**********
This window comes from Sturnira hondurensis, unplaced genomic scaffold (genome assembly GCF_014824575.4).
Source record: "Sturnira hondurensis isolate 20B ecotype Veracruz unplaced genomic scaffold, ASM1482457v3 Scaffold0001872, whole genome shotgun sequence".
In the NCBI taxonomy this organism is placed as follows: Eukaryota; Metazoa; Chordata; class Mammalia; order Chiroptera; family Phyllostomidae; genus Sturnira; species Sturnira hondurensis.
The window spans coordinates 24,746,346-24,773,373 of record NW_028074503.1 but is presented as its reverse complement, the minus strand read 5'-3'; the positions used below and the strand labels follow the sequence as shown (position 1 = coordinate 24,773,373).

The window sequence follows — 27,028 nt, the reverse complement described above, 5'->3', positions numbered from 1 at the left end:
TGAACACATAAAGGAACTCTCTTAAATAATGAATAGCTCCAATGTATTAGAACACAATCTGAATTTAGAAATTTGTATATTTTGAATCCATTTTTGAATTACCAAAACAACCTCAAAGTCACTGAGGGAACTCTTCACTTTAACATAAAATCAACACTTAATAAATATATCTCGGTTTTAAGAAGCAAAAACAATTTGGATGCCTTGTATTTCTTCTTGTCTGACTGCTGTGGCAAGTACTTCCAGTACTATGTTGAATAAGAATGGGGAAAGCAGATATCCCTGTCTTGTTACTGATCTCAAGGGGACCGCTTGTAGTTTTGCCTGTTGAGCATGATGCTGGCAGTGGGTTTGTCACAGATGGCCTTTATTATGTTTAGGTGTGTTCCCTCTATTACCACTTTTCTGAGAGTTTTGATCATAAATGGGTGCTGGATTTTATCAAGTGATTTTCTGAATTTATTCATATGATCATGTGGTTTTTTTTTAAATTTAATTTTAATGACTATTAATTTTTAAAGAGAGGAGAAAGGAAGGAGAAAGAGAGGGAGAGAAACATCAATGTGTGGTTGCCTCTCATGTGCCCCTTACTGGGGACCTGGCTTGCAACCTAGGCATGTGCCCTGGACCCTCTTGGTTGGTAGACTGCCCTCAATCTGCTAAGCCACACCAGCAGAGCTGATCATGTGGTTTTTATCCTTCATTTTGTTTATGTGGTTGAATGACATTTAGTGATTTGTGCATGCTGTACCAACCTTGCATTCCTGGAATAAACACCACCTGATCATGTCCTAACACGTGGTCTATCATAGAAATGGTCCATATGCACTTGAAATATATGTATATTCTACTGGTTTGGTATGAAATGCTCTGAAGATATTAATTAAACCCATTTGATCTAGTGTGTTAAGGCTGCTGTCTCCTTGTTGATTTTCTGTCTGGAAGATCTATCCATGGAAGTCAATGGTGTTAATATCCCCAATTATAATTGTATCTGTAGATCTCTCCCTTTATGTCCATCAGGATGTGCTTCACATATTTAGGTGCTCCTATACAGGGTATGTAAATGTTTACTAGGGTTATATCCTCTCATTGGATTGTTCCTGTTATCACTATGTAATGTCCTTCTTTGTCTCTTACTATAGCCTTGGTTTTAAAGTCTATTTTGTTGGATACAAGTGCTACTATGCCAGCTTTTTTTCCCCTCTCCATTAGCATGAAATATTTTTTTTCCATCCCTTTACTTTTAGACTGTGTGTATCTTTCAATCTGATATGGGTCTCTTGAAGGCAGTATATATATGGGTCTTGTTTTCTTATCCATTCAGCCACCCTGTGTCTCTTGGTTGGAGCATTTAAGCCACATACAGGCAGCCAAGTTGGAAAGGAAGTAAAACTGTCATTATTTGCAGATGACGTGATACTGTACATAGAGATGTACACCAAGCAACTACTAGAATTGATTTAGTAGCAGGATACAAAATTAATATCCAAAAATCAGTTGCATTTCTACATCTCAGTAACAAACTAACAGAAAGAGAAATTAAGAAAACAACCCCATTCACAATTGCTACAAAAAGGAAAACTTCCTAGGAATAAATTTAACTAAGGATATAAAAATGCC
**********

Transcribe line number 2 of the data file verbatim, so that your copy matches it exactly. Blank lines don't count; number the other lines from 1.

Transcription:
Source record: "Sturnira hondurensis isolate 20B ecotype Veracruz unplaced genomic scaffold, ASM1482457v3 Scaffold0001872, whole genome shotgun sequence".